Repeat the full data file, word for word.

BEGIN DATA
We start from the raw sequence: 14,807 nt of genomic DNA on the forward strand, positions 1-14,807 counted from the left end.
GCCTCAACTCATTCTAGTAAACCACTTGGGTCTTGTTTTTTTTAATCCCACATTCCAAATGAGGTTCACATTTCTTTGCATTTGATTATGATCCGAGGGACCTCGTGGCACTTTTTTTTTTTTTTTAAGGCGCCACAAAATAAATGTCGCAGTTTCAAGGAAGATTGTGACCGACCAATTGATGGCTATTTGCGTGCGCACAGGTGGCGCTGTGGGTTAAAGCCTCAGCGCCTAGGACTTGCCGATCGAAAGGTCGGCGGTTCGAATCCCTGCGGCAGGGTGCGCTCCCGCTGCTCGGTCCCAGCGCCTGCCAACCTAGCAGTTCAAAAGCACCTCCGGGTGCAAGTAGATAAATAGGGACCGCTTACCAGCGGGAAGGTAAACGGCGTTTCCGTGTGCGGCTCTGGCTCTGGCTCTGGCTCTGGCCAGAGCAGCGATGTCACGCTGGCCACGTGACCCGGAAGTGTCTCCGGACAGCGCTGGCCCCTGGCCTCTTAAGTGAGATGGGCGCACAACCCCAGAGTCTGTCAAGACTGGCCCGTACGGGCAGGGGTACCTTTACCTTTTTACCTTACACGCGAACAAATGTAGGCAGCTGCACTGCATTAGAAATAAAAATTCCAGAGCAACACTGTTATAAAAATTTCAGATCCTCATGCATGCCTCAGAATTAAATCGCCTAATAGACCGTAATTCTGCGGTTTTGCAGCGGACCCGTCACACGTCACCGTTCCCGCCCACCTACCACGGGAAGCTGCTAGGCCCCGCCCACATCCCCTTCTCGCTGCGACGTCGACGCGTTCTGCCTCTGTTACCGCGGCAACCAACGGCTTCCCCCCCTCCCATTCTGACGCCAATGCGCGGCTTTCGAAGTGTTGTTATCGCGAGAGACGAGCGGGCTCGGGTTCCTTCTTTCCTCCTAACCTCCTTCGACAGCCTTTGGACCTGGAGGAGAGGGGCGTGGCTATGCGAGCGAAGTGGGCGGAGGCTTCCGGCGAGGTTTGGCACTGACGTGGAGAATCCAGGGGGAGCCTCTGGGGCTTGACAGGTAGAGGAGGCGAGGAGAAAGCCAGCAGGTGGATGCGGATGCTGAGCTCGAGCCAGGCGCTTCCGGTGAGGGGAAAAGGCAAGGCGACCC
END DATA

We start from the raw sequence: 14,807 nt of genomic DNA on the forward strand, positions 1-14,807 counted from the left end.
GCCTCAACTCATTCTAGTAAACCACTTGGGTCTTGTTTTTTTTAATCCCACATTCCAAATGAGGTTCACATTTCTTTGCATTTGATTATGATCCGAGGGACCTCGTGGCACTTTTTTTTTTTTTTTAAGGCGCCACAAAATAAATGTCGCAGTTTCAAGGAAGATTGTGACCGACCAATTGATGGCTATTTGCGTGCGCACAGGTGGCGCTGTGGGTTAAAGCCTCAGCGCCTAGGACTTGCCGATCGAAAGGTCGGCGGTTCGAATCCCTGCGGCAGGGTGCGCTCCCGCTGCTCGGTCCCAGCGCCTGCCAACCTAGCAGTTCAAAAGCACCTCCGGGTGCAAGTAGATAAATAGGGACCGCTTACCAGCGGGAAGGTAAACGGCGTTTCCGTGTGCGGCTCTGGCTCTGGCTCTGGCTCTGGCCAGAGCAGCGATGTCACGCTGGCCACGTGACCCGGAAGTGTCTCCGGACAGCGCTGGCCCCTGGCCTCTTAAGTGAGATGGGCGCACAACCCCAGAGTCTGTCAAGACTGGCCCGTACGGGCAGGGGTACCTTTACCTTTTTACCTTACACGCGAACAAATGTAGGCAGCTGCACTGCATTAGAAATAAAAATTCCAGAGCAACACTGTTATAAAAATTTCAGATCCTCATGCATGCCTCAGAATTAAATCGCCTAATAGACCGTAATTCTGCGGTTTTGCAGCGGACCCGTCACACGTCACCGTTCCCGCCCACCTACCACGGGAAGCTGCTAGGCCCCGCCCACATCCCCTTCTCGCTGCGACGTCGACGCGTTCTGCCTCTGTTACCGCGGCAACCAACGGCTTCCCCCCCTCCCATTCTGACGCCAATGCGCGGCTTTCGAAGTGTTGTTATCGCGAGAGACGAGCGGGCTCGGGTTCCTTCTTTCCTCCTAACCTCCTTCGACAGCCTTTGGACCTGGAGGAGAGGGGCGTGGCTATGCGAGCGAAGTGGGCGGAGGCTTCCGGCGAGGTTTGGCACTGACGTGGAGAATCCAGGGGGAGCCTCTGGGGCTTGACAGGTAGAGGAGGCGAGGAGAAAGCCAGCAGGTGGATGCGGATGCTGAGCTCGAGCCAGGCGCTTCCGGTGAGGGGAAAAGGCAAGGCGACCC